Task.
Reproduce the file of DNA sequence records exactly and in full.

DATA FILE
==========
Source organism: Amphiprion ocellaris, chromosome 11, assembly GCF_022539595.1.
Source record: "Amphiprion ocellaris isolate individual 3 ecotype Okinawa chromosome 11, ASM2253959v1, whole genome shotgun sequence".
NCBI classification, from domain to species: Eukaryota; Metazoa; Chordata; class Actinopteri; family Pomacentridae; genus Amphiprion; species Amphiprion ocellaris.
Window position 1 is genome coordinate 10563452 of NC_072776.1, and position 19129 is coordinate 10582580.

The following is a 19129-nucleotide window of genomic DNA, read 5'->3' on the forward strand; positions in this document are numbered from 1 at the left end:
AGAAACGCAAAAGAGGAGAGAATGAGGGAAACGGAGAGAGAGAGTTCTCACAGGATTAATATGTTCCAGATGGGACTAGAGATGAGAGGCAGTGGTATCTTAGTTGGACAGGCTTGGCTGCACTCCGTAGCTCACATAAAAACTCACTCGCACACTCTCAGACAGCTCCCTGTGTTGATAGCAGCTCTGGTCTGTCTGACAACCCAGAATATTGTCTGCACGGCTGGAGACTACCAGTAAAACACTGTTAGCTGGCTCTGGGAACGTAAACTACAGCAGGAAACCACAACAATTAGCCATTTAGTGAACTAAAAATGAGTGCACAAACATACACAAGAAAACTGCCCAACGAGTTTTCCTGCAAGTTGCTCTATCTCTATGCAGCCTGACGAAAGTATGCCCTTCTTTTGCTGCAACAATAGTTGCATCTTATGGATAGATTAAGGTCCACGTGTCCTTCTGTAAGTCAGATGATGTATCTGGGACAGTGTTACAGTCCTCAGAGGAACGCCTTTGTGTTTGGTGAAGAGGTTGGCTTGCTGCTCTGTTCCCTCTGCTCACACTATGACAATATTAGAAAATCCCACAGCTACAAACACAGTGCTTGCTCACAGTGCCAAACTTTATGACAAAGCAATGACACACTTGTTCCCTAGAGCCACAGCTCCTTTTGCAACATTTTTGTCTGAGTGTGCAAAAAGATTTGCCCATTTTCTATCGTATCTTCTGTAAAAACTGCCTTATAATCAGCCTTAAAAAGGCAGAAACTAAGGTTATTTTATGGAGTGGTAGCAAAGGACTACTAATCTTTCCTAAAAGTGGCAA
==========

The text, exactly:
Source organism: Amphiprion ocellaris, chromosome 11, assembly GCF_022539595.1.
Source record: "Amphiprion ocellaris isolate individual 3 ecotype Okinawa chromosome 11, ASM2253959v1, whole genome shotgun sequence".
NCBI classification, from domain to species: Eukaryota; Metazoa; Chordata; class Actinopteri; family Pomacentridae; genus Amphiprion; species Amphiprion ocellaris.
Window position 1 is genome coordinate 10563452 of NC_072776.1, and position 19129 is coordinate 10582580.

The following is a 19129-nucleotide window of genomic DNA, read 5'->3' on the forward strand; positions in this document are numbered from 1 at the left end:
AGAAACGCAAAAGAGGAGAGAATGAGGGAAACGGAGAGAGAGAGTTCTCACAGGATTAATATGTTCCAGATGGGACTAGAGATGAGAGGCAGTGGTATCTTAGTTGGACAGGCTTGGCTGCACTCCGTAGCTCACATAAAAACTCACTCGCACACTCTCAGACAGCTCCCTGTGTTGATAGCAGCTCTGGTCTGTCTGACAACCCAGAATATTGTCTGCACGGCTGGAGACTACCAGTAAAACACTGTTAGCTGGCTCTGGGAACGTAAACTACAGCAGGAAACCACAACAATTAGCCATTTAGTGAACTAAAAATGAGTGCACAAACATACACAAGAAAACTGCCCAACGAGTTTTCCTGCAAGTTGCTCTATCTCTATGCAGCCTGACGAAAGTATGCCCTTCTTTTGCTGCAACAATAGTTGCATCTTATGGATAGATTAAGGTCCACGTGTCCTTCTGTAAGTCAGATGATGTATCTGGGACAGTGTTACAGTCCTCAGAGGAACGCCTTTGTGTTTGGTGAAGAGGTTGGCTTGCTGCTCTGTTCCCTCTGCTCACACTATGACAATATTAGAAAATCCCACAGCTACAAACACAGTGCTTGCTCACAGTGCCAAACTTTATGACAAAGCAATGACACACTTGTTCCCTAGAGCCACAGCTCCTTTTGCAACATTTTTGTCTGAGTGTGCAAAAAGATTTGCCCATTTTCTATCGTATCTTCTGTAAAAACTGCCTTATAATCAGCCTTAAAAAGGCAGAAACTAAGGTTATTTTATGGAGTGGTAGCAAAGGACTACTAATCTTTCCTAAAAGTGGCAA